Who were the Cateran’s after whom the Cateran Trail is named?
Most tourist literature describes them as common cattle thieves, but the etymology offers a deeper interpretation.
The term cateran (from the Gaelic ceathairne, a collective word meaning “peasantry”) historically referred to a band of fighting men of a Scotland Highland clan. An individual member is a ceithernach or catanach. According to Randy Lee Eichoff it derives from Old Celtic ‘cat’ (battle, war) and ‘nach’ (man, fellow) Catanach means war-man, warrior. Its plural is ceithern or ceithrenn or caithereine or kettering or kettenring and several other spellings.
Magnus Magnusson (awarded the Medlicott Medal of the [British] Historical Association in 1989) states in his Scotland, The Story of a Nation (2000) that some Highland chieftains retained substantial private armies of professional soldiers known as ‘ceatharn’ used against their neighbours (page 211).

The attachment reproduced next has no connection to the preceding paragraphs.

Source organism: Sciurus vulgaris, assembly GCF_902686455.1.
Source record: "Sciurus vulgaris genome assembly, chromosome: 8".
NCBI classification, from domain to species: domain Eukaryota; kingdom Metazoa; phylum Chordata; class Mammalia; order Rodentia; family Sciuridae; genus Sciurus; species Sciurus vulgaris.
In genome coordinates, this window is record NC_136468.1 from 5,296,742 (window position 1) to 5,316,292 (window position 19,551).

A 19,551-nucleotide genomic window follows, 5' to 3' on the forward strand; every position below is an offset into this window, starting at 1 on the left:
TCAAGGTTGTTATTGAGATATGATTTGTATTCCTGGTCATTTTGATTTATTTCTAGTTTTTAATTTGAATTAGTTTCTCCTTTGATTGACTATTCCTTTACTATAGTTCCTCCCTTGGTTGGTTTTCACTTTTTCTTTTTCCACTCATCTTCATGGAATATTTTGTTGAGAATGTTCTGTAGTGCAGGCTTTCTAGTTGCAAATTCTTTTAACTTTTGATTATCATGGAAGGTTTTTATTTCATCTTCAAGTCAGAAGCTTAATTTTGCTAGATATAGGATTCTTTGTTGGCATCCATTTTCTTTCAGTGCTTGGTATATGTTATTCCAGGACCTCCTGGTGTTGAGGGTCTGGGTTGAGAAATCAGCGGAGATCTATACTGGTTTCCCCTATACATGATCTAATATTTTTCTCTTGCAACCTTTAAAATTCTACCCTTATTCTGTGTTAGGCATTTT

The historian Stuart McHardy, believes these Cateran Warriors were following an honourable tradition of inter-clan cattle raiding that had probably been going on since the Iron Age, if not earlier. Raids or ‘creachs’ in which an heir or young chieftain participated to prove his valour were an integral part of Highland society and the focus of a great deal of activity, on the part of the men at least. They had their own rules and procedures and there were elaborate customs to be followed as the raiders drove their prey through the lands of other clans.